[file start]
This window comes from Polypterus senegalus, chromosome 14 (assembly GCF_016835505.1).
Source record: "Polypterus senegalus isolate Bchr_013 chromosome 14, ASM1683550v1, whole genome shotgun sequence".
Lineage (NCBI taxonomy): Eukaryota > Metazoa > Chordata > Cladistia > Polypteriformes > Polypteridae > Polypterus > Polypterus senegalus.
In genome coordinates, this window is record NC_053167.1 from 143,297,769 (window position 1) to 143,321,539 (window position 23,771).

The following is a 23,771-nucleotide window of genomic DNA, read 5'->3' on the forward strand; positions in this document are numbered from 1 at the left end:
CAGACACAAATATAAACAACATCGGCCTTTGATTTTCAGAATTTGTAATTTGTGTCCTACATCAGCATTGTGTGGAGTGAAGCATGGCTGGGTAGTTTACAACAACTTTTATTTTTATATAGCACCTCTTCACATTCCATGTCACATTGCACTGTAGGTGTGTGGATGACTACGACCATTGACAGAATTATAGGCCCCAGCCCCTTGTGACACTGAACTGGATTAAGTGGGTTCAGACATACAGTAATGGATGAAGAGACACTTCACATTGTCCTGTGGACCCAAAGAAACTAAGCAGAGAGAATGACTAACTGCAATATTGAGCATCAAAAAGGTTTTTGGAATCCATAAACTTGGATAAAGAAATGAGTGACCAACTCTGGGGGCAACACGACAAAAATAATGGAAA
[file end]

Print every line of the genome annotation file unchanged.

This window comes from Polypterus senegalus, chromosome 14 (assembly GCF_016835505.1).
Source record: "Polypterus senegalus isolate Bchr_013 chromosome 14, ASM1683550v1, whole genome shotgun sequence".
Lineage (NCBI taxonomy): Eukaryota > Metazoa > Chordata > Cladistia > Polypteriformes > Polypteridae > Polypterus > Polypterus senegalus.
In genome coordinates, this window is record NC_053167.1 from 143,297,769 (window position 1) to 143,321,539 (window position 23,771).

The following is a 23,771-nucleotide window of genomic DNA, read 5'->3' on the forward strand; positions in this document are numbered from 1 at the left end:
CAGACACAAATATAAACAACATCGGCCTTTGATTTTCAGAATTTGTAATTTGTGTCCTACATCAGCATTGTGTGGAGTGAAGCATGGCTGGGTAGTTTACAACAACTTTTATTTTTATATAGCACCTCTTCACATTCCATGTCACATTGCACTGTAGGTGTGTGGATGACTACGACCATTGACAGAATTATAGGCCCCAGCCCCTTGTGACACTGAACTGGATTAAGTGGGTTCAGACATACAGTAATGGATGAAGAGACACTTCACATTGTCCTGTGGACCCAAAGAAACTAAGCAGAGAGAATGACTAACTGCAATATTGAGCATCAAAAAGGTTTTTGGAATCCATAAACTTGGATAAAGAAATGAGTGACCAACTCTGGGGGCAACACGACAAAAATAATGGAAA